In Kenya, Equality Now has been monitoring three cases of girls who died following complications related to the practice in Kajiado, Oloitoktok and Pokot. Two of the girls were pregnant and forced to undergo FGM to hasten their passage into womanhood after delivery. The possibility that there could have been more cases that were not reported cannot be ruled out either.

The theme of this Year’s Zero Tolerance Day – the involvement and mobilization of health personnel to end FGM could not be more apt. It is urgently required. The fact that health personnel sometimes fail in their duty of care and perform FGM,undermines decades of hard work and is a violation of medical ethical obligations to protect health and “do no harm.”
Resistance to FGM laws has also hampered efforts to eliminate this human rights violation.For example, in June 2014, a section of Maasai women in Kenya took to the streets demanding that the government permit them to practice their supposed ‘tradition’. In December 2014, in Kuria and Narok Counties, local chiefs and activists who had set out to save girls from undergoing the practice were attacked. In Tanzania, girls who had escaped FGM and sought refuge in a rescue centre were forced to undergo the practice when they returned to their families.
If we are to truly end FGM in one generation, a joined-up comprehensive approach works best. This includes prevention, protection, provision of services, partnerships and prosecutions where required. States must live up to their international obligations and protect women and girls, as well as provide support services for girls at risk or women who have undergone FGM.

Members of the medical profession should take a leading role in eliminating the practice by refusing to perform FGM, educating communities about the harmful consequences of FGM and providing care where needed.

Mary Wandia

FGM Program Manager

Equality Now Cell: +254 733 860036



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THEME: “Mobilization and Involvement of Health Personnel to Accelerate Zero Tolerance to Female Genital Mutilation/Cutting”.

On 6th February we stand in solidarity together with the people around the world who are observing this annual International Zero Tolerance Day to eradicate Female Genital Mutilation/Cutting. This day fosters awareness of the harmful effects of female genital mutilation/cutting and renews the call for communities to abandon this inhumane practice.

FGM/C refers to a procedure involving partial or total removal of the external female genitalia. It is a practice that occurs across cultures and religions, although in fact no religion mandates the procedure. The practice is often performed and often using such instruments as broken glass, tin lids, scissors, unsterilized razors or surgical blades. According to World Health Organization, as many as 100 to 140 million girls and women worldwide currently live with the consequences of this dangerous practice.

Everyone must act jointly to abandon the practice, so that girls and their families who opt out do not become social outcasts. Communities working together to abandon FGM/C can ensure stronger, healthier futures for girls, young women, and their families. We all have an obligation to work together for the equality, well-being, and prosperity.

How to engage tomorrow: Use the hashtags #EndFGM #Zerotoleranceday #TogetherforZero add your voice to call for the abandonment of this harmful traditional practice.

UNCCD short writting-contest 2015



Theme: Land nurturing people nurturing life

The UNCCD is pleased to announce its first Short Writing Contest. The theme is ‘Land nurturing people nurturing life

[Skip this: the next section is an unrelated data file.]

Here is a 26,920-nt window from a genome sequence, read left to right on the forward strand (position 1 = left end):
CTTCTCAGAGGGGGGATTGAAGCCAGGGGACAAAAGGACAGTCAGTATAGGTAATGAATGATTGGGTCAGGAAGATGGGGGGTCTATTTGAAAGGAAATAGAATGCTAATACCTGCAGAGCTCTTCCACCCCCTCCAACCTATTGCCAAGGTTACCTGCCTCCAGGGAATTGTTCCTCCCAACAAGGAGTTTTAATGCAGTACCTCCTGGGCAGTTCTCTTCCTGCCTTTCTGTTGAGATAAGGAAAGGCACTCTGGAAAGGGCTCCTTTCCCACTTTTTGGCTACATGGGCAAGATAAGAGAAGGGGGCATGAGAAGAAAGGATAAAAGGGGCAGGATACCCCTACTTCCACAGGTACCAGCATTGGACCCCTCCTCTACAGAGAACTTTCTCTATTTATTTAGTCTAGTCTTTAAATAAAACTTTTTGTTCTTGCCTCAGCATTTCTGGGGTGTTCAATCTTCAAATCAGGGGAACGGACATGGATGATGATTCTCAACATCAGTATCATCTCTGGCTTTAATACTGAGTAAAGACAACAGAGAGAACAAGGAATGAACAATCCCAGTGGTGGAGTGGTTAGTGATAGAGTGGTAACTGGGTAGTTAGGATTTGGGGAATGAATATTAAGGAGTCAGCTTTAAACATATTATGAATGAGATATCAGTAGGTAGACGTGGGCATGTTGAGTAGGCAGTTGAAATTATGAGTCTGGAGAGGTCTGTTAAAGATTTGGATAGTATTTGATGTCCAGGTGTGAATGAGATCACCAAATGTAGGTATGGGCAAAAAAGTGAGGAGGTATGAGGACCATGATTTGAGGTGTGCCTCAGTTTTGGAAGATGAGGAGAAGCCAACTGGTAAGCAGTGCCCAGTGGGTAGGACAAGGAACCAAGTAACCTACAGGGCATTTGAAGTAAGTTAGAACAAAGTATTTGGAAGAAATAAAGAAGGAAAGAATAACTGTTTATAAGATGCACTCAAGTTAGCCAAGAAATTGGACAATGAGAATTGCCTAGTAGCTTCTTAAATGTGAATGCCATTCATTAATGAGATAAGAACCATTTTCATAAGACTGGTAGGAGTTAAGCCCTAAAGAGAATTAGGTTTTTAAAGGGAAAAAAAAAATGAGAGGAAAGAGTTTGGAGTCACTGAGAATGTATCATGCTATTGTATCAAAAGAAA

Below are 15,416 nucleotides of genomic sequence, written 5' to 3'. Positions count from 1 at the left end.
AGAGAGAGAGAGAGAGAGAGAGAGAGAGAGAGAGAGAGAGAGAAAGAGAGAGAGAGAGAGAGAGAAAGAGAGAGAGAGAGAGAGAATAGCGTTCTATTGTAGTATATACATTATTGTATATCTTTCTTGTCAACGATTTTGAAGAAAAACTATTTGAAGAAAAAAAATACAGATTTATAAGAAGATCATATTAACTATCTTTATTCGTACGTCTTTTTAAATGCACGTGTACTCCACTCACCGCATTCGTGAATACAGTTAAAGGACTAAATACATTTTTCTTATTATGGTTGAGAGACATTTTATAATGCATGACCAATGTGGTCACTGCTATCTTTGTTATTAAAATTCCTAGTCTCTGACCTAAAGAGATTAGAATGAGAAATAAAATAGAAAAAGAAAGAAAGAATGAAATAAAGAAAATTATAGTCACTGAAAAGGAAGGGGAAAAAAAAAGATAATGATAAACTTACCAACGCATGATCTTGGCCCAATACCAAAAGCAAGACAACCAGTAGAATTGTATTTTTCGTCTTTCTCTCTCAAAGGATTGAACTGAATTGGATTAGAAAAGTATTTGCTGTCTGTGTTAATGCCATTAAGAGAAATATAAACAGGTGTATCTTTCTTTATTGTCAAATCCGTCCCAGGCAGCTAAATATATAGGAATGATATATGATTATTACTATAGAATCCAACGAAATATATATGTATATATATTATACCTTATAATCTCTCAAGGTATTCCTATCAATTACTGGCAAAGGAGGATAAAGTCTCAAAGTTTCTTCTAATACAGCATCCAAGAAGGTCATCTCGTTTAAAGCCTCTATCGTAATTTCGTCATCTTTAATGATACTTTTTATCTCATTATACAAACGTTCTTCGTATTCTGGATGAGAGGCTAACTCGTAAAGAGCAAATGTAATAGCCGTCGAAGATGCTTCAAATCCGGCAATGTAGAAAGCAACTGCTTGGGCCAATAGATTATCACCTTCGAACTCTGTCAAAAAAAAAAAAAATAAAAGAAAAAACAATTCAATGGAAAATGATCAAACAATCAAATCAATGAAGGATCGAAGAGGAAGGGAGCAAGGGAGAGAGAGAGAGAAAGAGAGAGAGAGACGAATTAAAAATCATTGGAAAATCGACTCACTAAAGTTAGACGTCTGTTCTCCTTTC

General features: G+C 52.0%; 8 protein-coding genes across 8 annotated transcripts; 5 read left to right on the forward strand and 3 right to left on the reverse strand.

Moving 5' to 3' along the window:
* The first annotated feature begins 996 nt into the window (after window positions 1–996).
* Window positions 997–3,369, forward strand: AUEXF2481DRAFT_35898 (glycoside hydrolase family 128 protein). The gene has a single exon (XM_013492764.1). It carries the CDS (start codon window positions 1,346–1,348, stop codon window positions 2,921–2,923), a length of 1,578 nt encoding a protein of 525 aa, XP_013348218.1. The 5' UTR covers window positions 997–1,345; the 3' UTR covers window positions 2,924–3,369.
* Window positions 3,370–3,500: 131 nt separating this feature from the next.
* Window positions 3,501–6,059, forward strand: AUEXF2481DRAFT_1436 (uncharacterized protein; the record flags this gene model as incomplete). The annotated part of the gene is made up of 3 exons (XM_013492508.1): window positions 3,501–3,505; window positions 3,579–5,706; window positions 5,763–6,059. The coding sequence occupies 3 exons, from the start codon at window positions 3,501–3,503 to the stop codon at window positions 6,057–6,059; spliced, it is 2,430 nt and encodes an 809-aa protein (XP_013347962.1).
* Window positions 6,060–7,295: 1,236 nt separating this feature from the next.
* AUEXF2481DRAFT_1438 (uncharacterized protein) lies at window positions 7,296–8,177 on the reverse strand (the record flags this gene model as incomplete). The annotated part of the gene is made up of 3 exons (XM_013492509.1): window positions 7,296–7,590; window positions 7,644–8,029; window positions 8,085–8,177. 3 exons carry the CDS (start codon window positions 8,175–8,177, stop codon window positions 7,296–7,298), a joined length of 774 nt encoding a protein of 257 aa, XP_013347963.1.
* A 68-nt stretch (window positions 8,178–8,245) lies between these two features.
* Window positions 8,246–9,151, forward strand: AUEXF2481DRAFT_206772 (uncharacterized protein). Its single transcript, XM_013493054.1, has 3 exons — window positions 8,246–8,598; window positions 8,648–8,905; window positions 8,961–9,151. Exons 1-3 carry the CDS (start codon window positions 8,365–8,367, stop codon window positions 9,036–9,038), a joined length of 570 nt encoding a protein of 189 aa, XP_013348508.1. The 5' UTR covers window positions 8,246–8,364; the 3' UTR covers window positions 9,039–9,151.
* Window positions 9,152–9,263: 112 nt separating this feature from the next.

• How would you express your relationship with land in a poem?
  • ​What does land mean to you?
  • Do you know any proverb about land in your country? Is it still relevant in your today’s life?
We welcome all literary expressions and styles, from a very short Haiku-style to a short story of up to 500 words. Entries must be written in English.
There are two categories:
(1) University Students and General Public
(2) Children and Youth in High-School and Below.
The winner of the first category will receive US$500, the second US$300.
Please note that all shortlisted entries will be checked for plagiarism. Plagiarized works will be disqualified from the competition.
Deadline for receiving the application is 15 May 2015.
Please fill in the form which is available on this page, and send it either by:
Fax: +49 228 815 2898
Postal mail: UNCCD Library, UN Campus, PO Box 260129, 53153 Bonn, Germany
The winner will be announced on the UNCCD website on 17 June 2015, the World Day to Combat Desertification.

Amina Mama on Militarism



“Development is about people, not guns. No amount of military power can bring about security in the absence of food, water, healthcare, affordable energy, decent work and a decent environment – all those things that have been enshrined in over half a century of lofty declarations, but which remain elusive in the former colonies. Needless to say surveys confirm that women do define security differently from men – not in terms of all-male armies and arsenals of weapons, or even in terms of national border policing– but in terms of security from poverty, and epidemics of disease,  in terms of freedom from violence and the fear of violence. Women –whose bodies are so often abused by men to spite other men – define security in terms of bodily integrity, that is freedom from violence, abuse and exploitation. For us rape is not just a ‘”weapon of war” but an endemic feature of our unjust and patriarchal societies, where misogyny lives in peacetime as well as in war-time.

Many of us have direct or indirect experiences of war, conflict and military rule. The appalling consequences this has for our societies and for future generations has compelled many women to work for de-militarization and peace. This was evident in the work of the women’s movements in Liberia and Sierra Leone, where women played key roles in ending disastrous conflicts during which men specifically targeted women’s and children’s bodies for rape, mutilation and other violations designed to terrorize ordinary people. Women’s movements continue to work against the long-term social and economic consequences of war and other violent attacks on communities, in ways that deserve far more support than they are currently getting.”

Excerpts from an interview of Amina Mama by Hakima Abbas  on the Feminist Wire – read the full interview here.